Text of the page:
Assuming arguendo the insurer lacked a reasonable basis to assert this defense, the insured still could not meet her substantial burden and “point to clear and convincing evidence that [the insurer] knew or recklessly disregarded that lack of a reasonable basis.” The court observed the insured’s apparent insinuation that changing from comparative negligence defense to an assumption of the risk defense was bad faith. The court stated that such “insinuations alone do not permit her to surmount the high burden she faces.”

Finally, as to the argument that an “erroneous legal determination alone amounted to recklessness, Pennsylvania courts have made clear that bad judgment does not equate to bad faith.”

There was no delay in claim handling amounting to bad faith

The court recognized that “[u]nreasonable delay amounts to bad faith if an insurer knows of or recklessly disregards the lack of any reasonable basis for its delay.” There was no unreasonable delay based on the facts of this case. The parties were in communication for months in an effort to resolve the dispute. The insured told the insured it needed a police report and surveillance video to evaluate the claim. She filed the complaint before receiving the police report. As a matter of law, a jury could not find this to be an unreasonable delay, and summary judgment was granted for the insurer.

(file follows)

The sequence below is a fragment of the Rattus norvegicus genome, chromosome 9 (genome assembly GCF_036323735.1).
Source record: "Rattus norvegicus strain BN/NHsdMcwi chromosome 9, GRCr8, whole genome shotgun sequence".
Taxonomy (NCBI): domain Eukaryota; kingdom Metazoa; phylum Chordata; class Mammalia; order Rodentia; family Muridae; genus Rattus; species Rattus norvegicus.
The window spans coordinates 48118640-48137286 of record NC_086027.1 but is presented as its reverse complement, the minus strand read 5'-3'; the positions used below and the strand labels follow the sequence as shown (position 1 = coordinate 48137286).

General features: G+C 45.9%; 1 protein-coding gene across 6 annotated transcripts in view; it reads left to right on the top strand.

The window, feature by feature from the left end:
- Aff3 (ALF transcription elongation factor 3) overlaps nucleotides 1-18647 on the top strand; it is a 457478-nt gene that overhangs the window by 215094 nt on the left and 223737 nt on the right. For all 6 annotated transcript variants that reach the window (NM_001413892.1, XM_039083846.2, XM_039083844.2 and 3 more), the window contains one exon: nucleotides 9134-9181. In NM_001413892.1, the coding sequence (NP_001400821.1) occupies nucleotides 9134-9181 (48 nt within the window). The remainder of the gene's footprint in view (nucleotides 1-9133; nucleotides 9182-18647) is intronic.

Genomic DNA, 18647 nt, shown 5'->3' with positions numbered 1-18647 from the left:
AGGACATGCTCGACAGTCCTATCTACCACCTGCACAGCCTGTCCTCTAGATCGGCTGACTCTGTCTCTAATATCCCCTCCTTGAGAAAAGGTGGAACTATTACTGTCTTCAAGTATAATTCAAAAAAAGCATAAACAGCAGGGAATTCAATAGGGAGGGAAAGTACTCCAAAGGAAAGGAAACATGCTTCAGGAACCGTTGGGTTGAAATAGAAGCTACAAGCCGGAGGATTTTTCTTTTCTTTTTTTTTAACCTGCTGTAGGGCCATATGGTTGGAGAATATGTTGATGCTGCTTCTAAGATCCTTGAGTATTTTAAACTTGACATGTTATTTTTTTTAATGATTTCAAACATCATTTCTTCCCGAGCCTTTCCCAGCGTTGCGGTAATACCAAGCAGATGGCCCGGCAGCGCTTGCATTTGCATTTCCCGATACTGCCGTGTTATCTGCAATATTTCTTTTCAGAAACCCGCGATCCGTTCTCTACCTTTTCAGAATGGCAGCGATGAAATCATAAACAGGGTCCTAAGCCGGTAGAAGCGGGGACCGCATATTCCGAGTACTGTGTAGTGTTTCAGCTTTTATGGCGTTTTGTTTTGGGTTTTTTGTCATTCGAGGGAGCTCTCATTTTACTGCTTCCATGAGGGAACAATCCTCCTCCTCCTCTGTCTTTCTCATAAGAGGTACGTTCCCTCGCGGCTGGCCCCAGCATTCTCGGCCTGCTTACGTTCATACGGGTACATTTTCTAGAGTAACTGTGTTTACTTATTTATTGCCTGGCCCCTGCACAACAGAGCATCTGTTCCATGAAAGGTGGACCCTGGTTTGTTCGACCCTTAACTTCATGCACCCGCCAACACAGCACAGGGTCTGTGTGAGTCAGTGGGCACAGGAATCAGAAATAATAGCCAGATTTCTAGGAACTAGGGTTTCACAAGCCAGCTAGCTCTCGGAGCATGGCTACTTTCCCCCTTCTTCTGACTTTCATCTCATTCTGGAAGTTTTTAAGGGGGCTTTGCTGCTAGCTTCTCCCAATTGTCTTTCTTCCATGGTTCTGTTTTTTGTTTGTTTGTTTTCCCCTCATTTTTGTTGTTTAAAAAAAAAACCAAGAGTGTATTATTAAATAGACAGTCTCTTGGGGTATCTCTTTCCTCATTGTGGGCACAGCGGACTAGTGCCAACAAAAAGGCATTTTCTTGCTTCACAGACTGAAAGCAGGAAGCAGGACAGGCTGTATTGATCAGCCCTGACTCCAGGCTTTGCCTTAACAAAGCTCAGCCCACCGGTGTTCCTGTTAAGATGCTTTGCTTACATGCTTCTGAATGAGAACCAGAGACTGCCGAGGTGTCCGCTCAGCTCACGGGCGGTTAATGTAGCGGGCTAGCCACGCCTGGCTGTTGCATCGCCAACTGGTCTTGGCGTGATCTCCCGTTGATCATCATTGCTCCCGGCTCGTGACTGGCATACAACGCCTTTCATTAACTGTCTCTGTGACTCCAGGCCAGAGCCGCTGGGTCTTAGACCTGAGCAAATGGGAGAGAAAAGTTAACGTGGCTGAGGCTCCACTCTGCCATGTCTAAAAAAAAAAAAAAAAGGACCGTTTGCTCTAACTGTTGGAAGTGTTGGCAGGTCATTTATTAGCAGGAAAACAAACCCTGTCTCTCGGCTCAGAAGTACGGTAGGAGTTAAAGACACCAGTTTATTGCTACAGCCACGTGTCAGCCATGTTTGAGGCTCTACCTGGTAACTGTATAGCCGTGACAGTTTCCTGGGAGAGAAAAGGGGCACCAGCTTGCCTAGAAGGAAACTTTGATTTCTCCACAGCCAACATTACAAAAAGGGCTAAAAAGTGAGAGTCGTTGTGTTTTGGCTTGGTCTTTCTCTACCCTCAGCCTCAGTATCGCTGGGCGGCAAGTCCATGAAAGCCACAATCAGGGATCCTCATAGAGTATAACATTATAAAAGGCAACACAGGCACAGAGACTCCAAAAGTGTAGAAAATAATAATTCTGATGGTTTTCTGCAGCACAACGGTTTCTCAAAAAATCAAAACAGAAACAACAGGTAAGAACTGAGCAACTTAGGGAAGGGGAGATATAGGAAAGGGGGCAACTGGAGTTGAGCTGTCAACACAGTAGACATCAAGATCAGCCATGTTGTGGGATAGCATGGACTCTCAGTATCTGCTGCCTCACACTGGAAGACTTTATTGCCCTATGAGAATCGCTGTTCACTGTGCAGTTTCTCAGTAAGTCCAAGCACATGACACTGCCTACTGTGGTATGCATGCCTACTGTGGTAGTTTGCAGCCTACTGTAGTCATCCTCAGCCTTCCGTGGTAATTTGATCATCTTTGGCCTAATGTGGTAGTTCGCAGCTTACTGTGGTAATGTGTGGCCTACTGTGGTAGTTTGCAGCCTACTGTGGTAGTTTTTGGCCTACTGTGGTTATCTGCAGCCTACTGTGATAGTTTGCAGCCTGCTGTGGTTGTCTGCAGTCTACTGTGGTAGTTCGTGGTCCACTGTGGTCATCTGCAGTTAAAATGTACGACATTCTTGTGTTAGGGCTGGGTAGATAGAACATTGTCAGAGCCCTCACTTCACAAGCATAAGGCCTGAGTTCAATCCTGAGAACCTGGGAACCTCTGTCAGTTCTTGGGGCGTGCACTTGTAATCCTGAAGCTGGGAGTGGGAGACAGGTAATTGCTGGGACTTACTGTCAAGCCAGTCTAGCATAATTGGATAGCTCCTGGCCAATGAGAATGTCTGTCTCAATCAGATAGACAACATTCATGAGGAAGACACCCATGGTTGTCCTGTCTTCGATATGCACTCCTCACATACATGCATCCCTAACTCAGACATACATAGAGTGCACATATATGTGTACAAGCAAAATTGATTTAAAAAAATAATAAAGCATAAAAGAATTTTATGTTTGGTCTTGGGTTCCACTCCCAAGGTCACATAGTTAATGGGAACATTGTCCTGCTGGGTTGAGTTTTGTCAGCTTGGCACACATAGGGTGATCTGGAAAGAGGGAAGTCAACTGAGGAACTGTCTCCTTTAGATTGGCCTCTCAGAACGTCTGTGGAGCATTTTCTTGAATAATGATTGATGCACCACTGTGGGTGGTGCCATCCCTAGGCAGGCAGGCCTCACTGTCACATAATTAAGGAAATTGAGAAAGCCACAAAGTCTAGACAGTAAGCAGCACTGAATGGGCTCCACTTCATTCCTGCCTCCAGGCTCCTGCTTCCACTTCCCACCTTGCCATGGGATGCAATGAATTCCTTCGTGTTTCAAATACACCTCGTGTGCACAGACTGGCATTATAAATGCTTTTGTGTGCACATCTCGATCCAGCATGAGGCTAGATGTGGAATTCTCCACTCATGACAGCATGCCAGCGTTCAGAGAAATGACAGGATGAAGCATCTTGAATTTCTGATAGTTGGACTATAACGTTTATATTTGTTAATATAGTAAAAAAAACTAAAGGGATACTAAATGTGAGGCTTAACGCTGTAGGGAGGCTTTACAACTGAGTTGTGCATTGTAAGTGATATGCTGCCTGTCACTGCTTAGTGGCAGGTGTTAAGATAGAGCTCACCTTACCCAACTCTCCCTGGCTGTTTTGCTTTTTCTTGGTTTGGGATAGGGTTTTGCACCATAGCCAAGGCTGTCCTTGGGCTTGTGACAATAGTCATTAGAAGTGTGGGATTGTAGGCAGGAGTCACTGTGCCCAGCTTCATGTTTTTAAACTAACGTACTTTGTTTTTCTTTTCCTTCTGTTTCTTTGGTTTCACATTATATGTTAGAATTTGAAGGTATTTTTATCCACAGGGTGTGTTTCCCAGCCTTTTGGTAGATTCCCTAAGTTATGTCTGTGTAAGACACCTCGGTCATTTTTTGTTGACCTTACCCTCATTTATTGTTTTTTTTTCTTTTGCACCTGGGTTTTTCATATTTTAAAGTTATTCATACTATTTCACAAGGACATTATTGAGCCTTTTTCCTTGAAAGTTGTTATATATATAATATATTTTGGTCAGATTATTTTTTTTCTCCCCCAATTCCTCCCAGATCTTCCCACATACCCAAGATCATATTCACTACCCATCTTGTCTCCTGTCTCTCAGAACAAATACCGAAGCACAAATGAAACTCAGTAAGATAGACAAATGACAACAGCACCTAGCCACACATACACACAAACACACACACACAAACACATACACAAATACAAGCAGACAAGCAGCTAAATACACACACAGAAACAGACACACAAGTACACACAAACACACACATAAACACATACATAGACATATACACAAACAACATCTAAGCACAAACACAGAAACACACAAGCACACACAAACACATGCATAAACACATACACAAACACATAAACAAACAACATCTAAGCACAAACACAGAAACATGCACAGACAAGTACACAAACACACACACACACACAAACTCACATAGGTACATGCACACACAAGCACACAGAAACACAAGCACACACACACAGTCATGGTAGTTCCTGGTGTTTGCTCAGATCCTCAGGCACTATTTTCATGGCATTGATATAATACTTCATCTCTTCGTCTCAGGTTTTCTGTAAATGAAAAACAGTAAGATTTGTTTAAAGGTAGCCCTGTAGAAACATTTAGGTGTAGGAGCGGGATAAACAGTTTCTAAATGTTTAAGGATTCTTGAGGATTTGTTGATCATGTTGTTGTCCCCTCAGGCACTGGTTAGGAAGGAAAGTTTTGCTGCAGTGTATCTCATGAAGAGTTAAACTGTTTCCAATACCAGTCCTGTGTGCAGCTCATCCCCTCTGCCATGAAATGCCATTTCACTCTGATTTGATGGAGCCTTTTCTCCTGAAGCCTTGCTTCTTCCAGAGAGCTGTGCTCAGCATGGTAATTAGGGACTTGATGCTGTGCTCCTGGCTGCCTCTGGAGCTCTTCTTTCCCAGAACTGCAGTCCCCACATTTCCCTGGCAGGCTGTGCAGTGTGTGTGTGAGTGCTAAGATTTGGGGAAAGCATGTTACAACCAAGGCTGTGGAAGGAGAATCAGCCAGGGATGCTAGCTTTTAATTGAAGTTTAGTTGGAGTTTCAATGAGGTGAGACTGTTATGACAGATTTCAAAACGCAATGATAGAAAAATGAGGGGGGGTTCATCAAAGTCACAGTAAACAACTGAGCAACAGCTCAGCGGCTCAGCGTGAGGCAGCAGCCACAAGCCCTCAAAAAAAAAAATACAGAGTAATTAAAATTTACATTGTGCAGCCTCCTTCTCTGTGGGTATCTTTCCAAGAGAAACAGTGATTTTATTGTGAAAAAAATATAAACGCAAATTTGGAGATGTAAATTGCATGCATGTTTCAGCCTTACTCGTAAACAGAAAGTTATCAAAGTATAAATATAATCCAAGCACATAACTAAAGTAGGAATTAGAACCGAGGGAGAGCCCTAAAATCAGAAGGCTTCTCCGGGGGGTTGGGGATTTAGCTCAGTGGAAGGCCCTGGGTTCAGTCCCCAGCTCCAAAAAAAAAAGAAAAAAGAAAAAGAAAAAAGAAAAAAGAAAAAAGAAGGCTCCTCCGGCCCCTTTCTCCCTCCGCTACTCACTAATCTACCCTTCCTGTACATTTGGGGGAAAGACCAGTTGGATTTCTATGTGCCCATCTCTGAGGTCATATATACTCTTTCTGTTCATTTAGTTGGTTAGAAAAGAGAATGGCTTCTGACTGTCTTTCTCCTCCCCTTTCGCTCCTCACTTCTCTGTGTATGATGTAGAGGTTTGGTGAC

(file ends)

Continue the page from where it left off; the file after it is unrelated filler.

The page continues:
Date of Decision: September 21, 2018

Smerdon v. Geico Casualty Company, U. S. District Court Middle District of Pennsylvania No. 4:16-CV-02122, 2018 U.S. Dist. LEXIS 161344 (M.D. Pa. Sept. 21, 2018) (Brann, J.)

MAY 2018 BAD FAITH CASES: (1) DENIAL OF BENEFITS (2) INADEQUATE INVESTIGATION AND (3) UNREASONABLE DELAY AS POTENTIAL BASES FOR STATUTORY BAD FAITH (Philadelphia Federal)

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This post includes two opinions from consecutive days issued by the same judge in the Eastern District. In these two opinions, the court sets forth various standards for pursuing potential statutory bad faith claims, including (1) benefit denial; or (2) unreasonable investigations; or (3) delays in either (a) the claim handling process or (b) paying benefits due. As noted before on this blog, there is an issue whether statutory bad faith can exist for poor investigation or claim handling practices where no benefit was due.

CASE 1